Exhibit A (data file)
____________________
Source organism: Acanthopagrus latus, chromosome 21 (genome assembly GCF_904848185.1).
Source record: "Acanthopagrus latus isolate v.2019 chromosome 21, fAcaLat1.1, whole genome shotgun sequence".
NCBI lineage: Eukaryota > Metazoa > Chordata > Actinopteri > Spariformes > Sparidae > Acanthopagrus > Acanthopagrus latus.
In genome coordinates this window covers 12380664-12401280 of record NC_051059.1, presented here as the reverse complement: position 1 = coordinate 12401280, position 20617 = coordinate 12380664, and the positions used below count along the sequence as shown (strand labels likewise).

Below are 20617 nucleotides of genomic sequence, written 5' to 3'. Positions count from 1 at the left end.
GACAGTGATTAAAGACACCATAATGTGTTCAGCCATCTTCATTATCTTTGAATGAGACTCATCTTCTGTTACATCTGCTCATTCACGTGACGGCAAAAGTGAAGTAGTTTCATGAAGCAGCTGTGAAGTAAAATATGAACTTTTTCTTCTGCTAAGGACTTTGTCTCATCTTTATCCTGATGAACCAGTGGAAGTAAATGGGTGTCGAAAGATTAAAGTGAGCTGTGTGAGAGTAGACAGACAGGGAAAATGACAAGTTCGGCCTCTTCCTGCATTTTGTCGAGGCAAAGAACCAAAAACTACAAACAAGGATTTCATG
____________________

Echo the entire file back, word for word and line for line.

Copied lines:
Source organism: Acanthopagrus latus, chromosome 21 (genome assembly GCF_904848185.1).
Source record: "Acanthopagrus latus isolate v.2019 chromosome 21, fAcaLat1.1, whole genome shotgun sequence".
NCBI lineage: Eukaryota > Metazoa > Chordata > Actinopteri > Spariformes > Sparidae > Acanthopagrus > Acanthopagrus latus.
In genome coordinates this window covers 12380664-12401280 of record NC_051059.1, presented here as the reverse complement: position 1 = coordinate 12401280, position 20617 = coordinate 12380664, and the positions used below count along the sequence as shown (strand labels likewise).

Below are 20617 nucleotides of genomic sequence, written 5' to 3'. Positions count from 1 at the left end.
GACAGTGATTAAAGACACCATAATGTGTTCAGCCATCTTCATTATCTTTGAATGAGACTCATCTTCTGTTACATCTGCTCATTCACGTGACGGCAAAAGTGAAGTAGTTTCATGAAGCAGCTGTGAAGTAAAATATGAACTTTTTCTTCTGCTAAGGACTTTGTCTCATCTTTATCCTGATGAACCAGTGGAAGTAAATGGGTGTCGAAAGATTAAAGTGAGCTGTGTGAGAGTAGACAGACAGGGAAAATGACAAGTTCGGCCTCTTCCTGCATTTTGTCGAGGCAAAGAACCAAAAACTACAAACAAGGATTTCATG